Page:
Midwest Premiere of Suzan Lori Parks’ “Fucking A” Continues Conversation

Youd think itd be hard

To make something horrid

Its easy.

— “The Making of a Monster,” Fucking A, Suzan Lori Parks



This past Sunday, I celebrated Easter by shivering (apparently, it’s not yet time to take out my cropped, open-weave sweaters) in the beautiful Pegasus Players’ space — the Beacon Street Hull House — attending the professional Midwest premiere of Suzan Lori Parks’ Fucking A (from her Red Letter Plays).  I definitely felt Jesus giving this fallen Catholic the stink-eye from above as I watched the story of Hester, the stigmatized abortionist, her imprisoned son, her prostitute best friend, and the “rich bitch” – the infertile wife of the town’s mayor – on one of his holy days.  But during the year that has brought us forced transvaginal ultrasounds, a rejection of the Violence Against Women Act, and the Komen Foundation being invaded by religious fundamentalist interests, I could hardly miss it.

It’s not that Fucking A covers any new ground.  The prison system as exploitative, women’s reproductive choices as limited and often vilified, violence as method of social control, economic and racial differences as social caste system . . . all are not only all too real but have been explored in fiction before and will continue to be.  The appeal of Fucking A, rather, is the unblinking bombardment of the audience with these darkest, most shameful elements of our society – the audience simply can not turn away from the horror or self-soothe the way we do when reading the morning paper.  During this particular production, a fellow audience member yelled out, “Jesus!” when Hester emerged from behind a curtain, her apron and forearms completely covered in blood from a recently-performed abortion – succinctly summarizing the general sentiment of the room.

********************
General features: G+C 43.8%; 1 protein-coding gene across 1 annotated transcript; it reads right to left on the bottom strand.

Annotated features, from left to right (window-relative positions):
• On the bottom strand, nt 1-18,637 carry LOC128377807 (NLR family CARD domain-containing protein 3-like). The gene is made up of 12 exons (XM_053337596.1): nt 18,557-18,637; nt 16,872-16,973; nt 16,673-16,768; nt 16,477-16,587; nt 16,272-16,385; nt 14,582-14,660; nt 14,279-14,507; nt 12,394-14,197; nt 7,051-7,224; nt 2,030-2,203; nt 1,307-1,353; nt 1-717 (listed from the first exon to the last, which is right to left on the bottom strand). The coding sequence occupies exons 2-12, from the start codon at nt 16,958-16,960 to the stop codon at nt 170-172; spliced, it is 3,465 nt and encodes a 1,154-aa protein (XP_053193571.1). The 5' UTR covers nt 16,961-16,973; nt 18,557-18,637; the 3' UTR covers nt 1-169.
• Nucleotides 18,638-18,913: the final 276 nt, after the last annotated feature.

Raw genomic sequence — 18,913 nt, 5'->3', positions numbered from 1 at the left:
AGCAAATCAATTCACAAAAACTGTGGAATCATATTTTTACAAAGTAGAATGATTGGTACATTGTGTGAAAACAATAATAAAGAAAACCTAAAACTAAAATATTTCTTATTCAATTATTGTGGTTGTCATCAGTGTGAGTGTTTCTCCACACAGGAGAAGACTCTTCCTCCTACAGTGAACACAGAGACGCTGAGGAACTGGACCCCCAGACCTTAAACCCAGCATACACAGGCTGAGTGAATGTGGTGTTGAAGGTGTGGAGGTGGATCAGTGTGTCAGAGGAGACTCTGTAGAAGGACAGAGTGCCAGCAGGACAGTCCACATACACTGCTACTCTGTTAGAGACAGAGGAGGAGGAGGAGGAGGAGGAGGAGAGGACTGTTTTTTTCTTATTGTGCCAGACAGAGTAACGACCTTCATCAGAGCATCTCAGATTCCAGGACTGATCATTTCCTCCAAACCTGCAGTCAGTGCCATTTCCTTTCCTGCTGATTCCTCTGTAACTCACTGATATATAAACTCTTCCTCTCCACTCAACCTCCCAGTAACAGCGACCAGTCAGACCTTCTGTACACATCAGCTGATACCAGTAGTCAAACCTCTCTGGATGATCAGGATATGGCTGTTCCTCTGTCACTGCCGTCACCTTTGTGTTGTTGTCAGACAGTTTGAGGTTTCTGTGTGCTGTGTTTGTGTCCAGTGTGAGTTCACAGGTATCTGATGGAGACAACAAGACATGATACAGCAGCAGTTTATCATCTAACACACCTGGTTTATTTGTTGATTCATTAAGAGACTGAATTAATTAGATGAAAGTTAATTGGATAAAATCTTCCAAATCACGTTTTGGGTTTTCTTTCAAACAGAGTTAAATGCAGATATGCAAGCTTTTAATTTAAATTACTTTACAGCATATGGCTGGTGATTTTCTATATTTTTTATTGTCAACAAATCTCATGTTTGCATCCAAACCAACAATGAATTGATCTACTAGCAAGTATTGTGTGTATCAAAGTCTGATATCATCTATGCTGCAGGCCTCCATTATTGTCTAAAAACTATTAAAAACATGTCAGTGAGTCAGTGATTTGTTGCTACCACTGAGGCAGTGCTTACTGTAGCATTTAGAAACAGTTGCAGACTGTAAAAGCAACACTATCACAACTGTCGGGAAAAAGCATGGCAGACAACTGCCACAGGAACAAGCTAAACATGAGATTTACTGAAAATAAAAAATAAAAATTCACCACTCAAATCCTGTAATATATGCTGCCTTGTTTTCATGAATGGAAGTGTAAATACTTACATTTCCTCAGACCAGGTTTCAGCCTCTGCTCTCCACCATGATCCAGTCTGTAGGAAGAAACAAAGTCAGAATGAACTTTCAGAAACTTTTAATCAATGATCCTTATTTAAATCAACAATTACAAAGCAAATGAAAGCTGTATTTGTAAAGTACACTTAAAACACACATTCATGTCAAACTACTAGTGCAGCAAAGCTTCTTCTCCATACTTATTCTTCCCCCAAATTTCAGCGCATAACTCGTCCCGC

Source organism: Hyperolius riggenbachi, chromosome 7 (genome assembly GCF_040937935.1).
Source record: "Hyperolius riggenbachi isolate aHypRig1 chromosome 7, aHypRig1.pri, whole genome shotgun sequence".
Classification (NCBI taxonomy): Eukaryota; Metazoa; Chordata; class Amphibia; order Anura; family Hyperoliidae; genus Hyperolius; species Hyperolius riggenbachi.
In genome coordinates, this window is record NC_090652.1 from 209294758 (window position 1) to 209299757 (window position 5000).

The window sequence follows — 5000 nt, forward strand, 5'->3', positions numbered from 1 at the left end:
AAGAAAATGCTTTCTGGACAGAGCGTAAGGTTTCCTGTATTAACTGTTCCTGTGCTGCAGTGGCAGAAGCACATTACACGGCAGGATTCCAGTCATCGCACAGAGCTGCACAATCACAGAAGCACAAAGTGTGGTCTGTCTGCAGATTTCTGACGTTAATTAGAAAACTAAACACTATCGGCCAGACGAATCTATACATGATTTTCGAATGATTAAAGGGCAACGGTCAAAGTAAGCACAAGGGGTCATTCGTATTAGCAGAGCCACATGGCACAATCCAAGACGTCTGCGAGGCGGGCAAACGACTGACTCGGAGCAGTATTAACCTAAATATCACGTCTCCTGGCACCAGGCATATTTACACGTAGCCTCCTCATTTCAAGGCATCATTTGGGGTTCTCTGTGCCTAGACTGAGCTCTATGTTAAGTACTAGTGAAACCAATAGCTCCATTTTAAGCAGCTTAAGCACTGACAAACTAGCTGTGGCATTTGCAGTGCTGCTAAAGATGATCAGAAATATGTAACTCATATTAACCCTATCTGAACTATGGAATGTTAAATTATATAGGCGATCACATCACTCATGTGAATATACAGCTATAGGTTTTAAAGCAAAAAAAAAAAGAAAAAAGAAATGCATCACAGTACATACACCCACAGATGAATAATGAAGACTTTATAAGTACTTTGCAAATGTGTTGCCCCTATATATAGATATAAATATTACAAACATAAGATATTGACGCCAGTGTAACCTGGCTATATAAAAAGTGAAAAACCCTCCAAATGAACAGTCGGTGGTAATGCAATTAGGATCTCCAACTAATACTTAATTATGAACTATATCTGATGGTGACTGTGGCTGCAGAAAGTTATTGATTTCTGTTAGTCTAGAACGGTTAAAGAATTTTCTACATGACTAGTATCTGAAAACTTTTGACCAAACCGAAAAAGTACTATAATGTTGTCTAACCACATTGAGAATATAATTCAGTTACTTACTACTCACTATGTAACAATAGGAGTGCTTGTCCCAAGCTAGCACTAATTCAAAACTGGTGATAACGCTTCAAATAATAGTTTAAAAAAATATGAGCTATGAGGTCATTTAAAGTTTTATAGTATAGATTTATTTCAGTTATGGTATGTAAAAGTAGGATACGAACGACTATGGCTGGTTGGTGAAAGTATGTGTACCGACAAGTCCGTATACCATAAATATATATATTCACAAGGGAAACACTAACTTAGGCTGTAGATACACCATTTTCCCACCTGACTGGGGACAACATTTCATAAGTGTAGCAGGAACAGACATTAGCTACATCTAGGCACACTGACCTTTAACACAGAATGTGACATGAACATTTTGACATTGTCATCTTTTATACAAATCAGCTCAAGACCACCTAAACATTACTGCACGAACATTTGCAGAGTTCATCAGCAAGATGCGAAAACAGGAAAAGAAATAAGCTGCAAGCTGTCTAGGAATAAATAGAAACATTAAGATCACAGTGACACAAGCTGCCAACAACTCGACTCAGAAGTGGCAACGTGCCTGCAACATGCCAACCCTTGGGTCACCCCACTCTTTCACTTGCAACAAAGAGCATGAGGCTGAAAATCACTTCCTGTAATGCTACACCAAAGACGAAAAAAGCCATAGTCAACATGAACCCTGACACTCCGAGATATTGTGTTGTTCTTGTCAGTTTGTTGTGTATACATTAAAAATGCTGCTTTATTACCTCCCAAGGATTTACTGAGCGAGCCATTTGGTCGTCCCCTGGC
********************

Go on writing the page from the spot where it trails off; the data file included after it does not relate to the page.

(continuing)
This Midwest production of Fucking A was presented by the UrbanTheater Company and funded through individual donations collected on the company’s KickStarter page.  The UrbanTheater Company was founded in 2005 by a Latino ensemble and is committed to presenting art that “brings awareness to the social issues impacting Chicago communities.”  Both the donors and anyone who attends Fucking A can agree that Suzan-Lori Parks’ play certainly fits the bill.  The play premiered over a decade ago in Texas and is set in a dystopian future, but unfortunately its plot and characters could easily be transferred to “Anywhere, USA” today.

All of us who see or read Fucking A may not be abortionists or even have had an abortion ourselves, but Hester’s (played by the amazingly-talented Kelly Owens) surprise at being found beautiful and capable of love by the town’s butcher (whose character is inhabited by another fantastic performer: the simultaneously gentle and gruff Madrid St. Angelo) is heartbreakingly familiar to us.  Lyndsay Rose Kane’s “Canary Mary,” the prostitute being kept by the Mayor in defiance of his wife’s pleading, haunting song, performance of “Gilded Cage” in which she speaks to the temptation of staying in an unfulfilling relationship for the promise of financial stability touches the fears of all women, especially lower-income, socially-marginalized women such as herself.

Ultimately, Suzan Lori Parks’ Fucking A is a conversation piece.  Whether you get a chance to see the play before it closes on Sunday, you pick up a copy of the script and read it in the privacy of your home, or simply use this post’s cursory summary of Fucking A’s main themes as a jumping-off point, in our current political climate, it is vital to add your voice to the exchange.

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